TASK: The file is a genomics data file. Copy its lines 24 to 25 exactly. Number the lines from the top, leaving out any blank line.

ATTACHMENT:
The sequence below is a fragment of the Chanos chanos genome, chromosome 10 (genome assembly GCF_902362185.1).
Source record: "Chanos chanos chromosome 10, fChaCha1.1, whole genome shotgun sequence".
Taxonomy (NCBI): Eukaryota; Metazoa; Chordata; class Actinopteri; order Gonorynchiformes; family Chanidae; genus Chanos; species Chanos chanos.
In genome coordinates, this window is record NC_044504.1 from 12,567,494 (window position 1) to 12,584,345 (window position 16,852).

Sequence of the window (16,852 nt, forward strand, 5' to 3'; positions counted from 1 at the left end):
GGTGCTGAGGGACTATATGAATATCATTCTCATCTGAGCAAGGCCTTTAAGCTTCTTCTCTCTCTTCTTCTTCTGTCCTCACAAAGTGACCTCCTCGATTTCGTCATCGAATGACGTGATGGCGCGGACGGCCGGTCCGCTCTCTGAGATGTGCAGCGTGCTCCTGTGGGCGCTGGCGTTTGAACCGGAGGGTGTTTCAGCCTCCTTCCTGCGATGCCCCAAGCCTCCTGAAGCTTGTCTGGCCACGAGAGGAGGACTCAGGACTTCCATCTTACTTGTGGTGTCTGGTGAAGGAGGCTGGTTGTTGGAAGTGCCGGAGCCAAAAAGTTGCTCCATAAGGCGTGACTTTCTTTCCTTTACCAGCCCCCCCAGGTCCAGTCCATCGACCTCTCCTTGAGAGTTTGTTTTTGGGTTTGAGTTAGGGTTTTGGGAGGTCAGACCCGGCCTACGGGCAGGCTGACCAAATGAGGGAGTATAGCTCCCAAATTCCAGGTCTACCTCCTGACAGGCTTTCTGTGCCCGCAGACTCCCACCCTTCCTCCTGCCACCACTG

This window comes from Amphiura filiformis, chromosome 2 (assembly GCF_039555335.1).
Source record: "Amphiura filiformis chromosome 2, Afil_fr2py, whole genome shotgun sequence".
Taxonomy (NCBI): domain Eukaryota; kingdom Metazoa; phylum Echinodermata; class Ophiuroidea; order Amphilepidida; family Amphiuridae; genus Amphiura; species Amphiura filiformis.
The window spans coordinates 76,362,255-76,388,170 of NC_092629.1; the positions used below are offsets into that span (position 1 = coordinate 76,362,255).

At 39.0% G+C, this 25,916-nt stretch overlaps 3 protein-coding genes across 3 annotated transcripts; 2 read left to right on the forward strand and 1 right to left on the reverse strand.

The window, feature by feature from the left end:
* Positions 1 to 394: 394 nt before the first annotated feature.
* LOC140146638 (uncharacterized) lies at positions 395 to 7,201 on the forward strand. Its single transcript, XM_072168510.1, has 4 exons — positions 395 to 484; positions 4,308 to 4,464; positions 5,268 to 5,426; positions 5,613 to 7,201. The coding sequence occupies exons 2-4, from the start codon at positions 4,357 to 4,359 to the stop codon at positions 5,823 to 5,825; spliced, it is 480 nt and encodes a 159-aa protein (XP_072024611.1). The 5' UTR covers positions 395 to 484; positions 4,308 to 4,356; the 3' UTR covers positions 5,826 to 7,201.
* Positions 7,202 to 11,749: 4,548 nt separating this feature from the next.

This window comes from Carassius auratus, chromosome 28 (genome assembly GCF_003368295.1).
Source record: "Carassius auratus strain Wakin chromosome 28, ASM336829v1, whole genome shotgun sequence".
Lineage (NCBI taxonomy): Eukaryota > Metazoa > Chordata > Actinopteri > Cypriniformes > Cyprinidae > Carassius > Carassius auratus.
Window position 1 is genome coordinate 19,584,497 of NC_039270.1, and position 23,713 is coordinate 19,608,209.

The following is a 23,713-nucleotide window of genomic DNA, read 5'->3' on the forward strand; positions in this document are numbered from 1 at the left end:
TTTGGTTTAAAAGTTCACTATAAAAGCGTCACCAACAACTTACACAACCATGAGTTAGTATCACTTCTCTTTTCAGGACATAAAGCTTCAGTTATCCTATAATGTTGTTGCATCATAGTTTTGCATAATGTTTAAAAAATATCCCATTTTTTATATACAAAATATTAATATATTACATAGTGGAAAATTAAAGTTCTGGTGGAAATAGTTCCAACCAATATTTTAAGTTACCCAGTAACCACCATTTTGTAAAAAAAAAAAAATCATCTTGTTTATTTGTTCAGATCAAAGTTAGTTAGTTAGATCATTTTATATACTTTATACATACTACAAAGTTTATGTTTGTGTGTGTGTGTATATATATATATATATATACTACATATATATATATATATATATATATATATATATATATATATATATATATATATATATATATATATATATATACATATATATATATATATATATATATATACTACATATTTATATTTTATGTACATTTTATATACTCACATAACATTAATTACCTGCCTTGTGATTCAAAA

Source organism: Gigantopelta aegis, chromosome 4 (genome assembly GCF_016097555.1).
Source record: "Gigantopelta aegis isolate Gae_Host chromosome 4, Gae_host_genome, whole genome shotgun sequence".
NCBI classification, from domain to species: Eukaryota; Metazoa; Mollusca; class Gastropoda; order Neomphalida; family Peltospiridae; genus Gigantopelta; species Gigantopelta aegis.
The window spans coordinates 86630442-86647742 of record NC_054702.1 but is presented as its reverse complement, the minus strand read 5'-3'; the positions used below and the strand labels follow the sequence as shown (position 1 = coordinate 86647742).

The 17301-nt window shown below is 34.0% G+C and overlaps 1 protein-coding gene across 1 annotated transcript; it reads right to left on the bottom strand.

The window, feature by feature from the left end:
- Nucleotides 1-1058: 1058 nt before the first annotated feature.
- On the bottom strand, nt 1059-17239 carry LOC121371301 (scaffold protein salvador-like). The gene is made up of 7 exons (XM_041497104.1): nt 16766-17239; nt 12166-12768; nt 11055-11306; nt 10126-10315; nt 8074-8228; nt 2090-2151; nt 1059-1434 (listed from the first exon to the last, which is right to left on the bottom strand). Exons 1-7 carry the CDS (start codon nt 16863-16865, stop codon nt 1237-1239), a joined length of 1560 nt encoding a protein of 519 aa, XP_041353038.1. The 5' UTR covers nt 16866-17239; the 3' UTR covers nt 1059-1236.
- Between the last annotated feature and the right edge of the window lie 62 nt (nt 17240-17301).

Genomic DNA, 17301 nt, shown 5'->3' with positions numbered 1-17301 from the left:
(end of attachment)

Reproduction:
NCBI classification, from domain to species: Eukaryota; Metazoa; Mollusca; class Gastropoda; order Neomphalida; family Peltospiridae; genus Gigantopelta; species Gigantopelta aegis.
The window spans coordinates 86630442-86647742 of record NC_054702.1 but is presented as its reverse complement, the minus strand read 5'-3'; the positions used below and the strand labels follow the sequence as shown (position 1 = coordinate 86647742).